The issue of proportionality is important because under Israeli law the state may undertake an act that harms a right in one of Israel’s Basic Laws if it is consistent with the values of the State of Israel, intended for a proper purpose and the harm done is proportionate.

This issue of “proportionality” in keeping the values of the State of Israel is incredibly important because one of the State’s most fundamental tenets is its Jewish identity.

If the state feels there is anything which “threatens” that identity, such as calls for the separation of church and state or marriages between members of different faiths, then it may make whatever laws necessary to stop the practice, regardless of how it violates the democratic and human rights which Israel claims to uphold.

Former Israeli Supreme Court President Aharon Barak had this to say about the Israeli government’s violation of constitutional rights in relation to marriage equality in his forthcoming book “Human Dignity: The Constitutional Right and its Derivatives”:

“Anyone who is unable to marry according to religious law, and anyone who does not want to marry according to religious law for their own reasons, cannot marry in Israel.

Civil marriage is not recognized in Israel. This state of affairs violates the constitutional right to marry…The present law does not only violate the constitutional derived right to marriage, but it also often violates the derived right to freedom of conscience and freedom from religion.

A law that prevents two members of the same gender from entering a relationship of couplehood is a violation of the human dignity of each partner.”

These people who are refused the right to marry include the hundreds of thousands of Israeli citizens who have entered the country under the Law of Return, but who are not considered Jewish by the Chief Rabbinate of Israel. This religious body is notorious for its attempts to be the sole arbiter of “who is a Jew,” not only in Israel but in the diaspora as well.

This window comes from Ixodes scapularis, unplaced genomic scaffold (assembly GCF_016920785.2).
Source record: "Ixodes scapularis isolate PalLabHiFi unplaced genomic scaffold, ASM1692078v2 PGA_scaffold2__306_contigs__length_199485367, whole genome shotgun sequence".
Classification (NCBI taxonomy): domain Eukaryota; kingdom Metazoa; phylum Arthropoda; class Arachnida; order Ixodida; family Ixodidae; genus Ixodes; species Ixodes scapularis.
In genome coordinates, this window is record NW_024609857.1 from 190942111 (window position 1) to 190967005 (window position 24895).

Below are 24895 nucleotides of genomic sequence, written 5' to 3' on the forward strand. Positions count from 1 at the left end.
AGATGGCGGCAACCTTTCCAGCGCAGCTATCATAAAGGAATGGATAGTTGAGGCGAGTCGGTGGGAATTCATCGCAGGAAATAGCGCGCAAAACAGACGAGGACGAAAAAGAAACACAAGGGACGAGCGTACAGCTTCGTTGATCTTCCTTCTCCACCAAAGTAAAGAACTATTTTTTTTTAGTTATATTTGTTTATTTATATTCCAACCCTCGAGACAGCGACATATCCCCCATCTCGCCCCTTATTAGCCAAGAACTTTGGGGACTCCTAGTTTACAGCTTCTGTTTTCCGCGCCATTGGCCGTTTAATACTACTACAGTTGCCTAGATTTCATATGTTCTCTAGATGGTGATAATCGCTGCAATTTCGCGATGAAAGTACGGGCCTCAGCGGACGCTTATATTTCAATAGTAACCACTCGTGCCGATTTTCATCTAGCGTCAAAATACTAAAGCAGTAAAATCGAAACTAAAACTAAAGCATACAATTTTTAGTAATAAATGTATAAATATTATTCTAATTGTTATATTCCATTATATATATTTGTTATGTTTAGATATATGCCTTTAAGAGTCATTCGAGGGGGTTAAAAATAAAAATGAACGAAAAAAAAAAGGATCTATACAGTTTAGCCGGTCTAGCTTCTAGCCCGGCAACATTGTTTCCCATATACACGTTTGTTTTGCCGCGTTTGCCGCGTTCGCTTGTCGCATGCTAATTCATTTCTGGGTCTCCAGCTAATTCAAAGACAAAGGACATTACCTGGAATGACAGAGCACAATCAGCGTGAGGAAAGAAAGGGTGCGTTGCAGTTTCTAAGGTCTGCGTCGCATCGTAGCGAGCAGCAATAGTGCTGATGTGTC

Then, of course, there is the gross violation of both the Basic Laws and international law with the practice of administrative detention, where individuals from asylum seekers to Palestinian residents (including children) are held without trial for extended periods of time.

Administrative Detention

The Israeli Supreme Court recently overturned a law which allowed the detainment of asylum seekers for up to three years without trial on the basis that it was “unconstitutional,” as it violated a basic law enshrining human dignity and freedom.

“In the opinion of all nine justices on the panel, the period of three years’ detention as stated in the law is unconstitutional,” judge Edna Arbel wrote.

Despite the unconstitutionality of their actions, the Israeli government seems to prefer to legislate first, then force people to go through the court system to change unconstitutional laws. This process is lengthy, expensive in time and money, and allows the Israeli government to continue violating human rights while the cases drag on.

Monetary punishment of people that disagree with the government is yet another mark against the government of Israel.